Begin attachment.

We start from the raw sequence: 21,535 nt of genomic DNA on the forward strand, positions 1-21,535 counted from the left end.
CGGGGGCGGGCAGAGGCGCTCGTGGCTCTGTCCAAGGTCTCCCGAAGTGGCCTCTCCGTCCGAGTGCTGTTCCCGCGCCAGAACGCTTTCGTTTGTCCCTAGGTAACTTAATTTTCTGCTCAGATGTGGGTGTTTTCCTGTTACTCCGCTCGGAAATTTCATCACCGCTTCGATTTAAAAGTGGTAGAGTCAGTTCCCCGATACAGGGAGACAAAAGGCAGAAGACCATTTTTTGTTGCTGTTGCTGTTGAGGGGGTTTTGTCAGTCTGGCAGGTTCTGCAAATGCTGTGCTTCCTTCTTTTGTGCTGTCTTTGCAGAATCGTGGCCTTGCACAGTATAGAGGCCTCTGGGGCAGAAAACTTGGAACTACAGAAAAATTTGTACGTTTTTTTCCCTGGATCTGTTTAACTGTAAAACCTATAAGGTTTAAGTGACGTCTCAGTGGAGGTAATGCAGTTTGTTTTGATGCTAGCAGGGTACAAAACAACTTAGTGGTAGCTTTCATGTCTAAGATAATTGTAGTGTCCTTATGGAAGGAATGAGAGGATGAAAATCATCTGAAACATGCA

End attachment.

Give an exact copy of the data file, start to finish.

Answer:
We start from the raw sequence: 21,535 nt of genomic DNA on the forward strand, positions 1-21,535 counted from the left end.
CGGGGGCGGGCAGAGGCGCTCGTGGCTCTGTCCAAGGTCTCCCGAAGTGGCCTCTCCGTCCGAGTGCTGTTCCCGCGCCAGAACGCTTTCGTTTGTCCCTAGGTAACTTAATTTTCTGCTCAGATGTGGGTGTTTTCCTGTTACTCCGCTCGGAAATTTCATCACCGCTTCGATTTAAAAGTGGTAGAGTCAGTTCCCCGATACAGGGAGACAAAAGGCAGAAGACCATTTTTTGTTGCTGTTGCTGTTGAGGGGGTTTTGTCAGTCTGGCAGGTTCTGCAAATGCTGTGCTTCCTTCTTTTGTGCTGTCTTTGCAGAATCGTGGCCTTGCACAGTATAGAGGCCTCTGGGGCAGAAAACTTGGAACTACAGAAAAATTTGTACGTTTTTTTCCCTGGATCTGTTTAACTGTAAAACCTATAAGGTTTAAGTGACGTCTCAGTGGAGGTAATGCAGTTTGTTTTGATGCTAGCAGGGTACAAAACAACTTAGTGGTAGCTTTCATGTCTAAGATAATTGTAGTGTCCTTATGGAAGGAATGAGAGGATGAAAATCATCTGAAACATGCA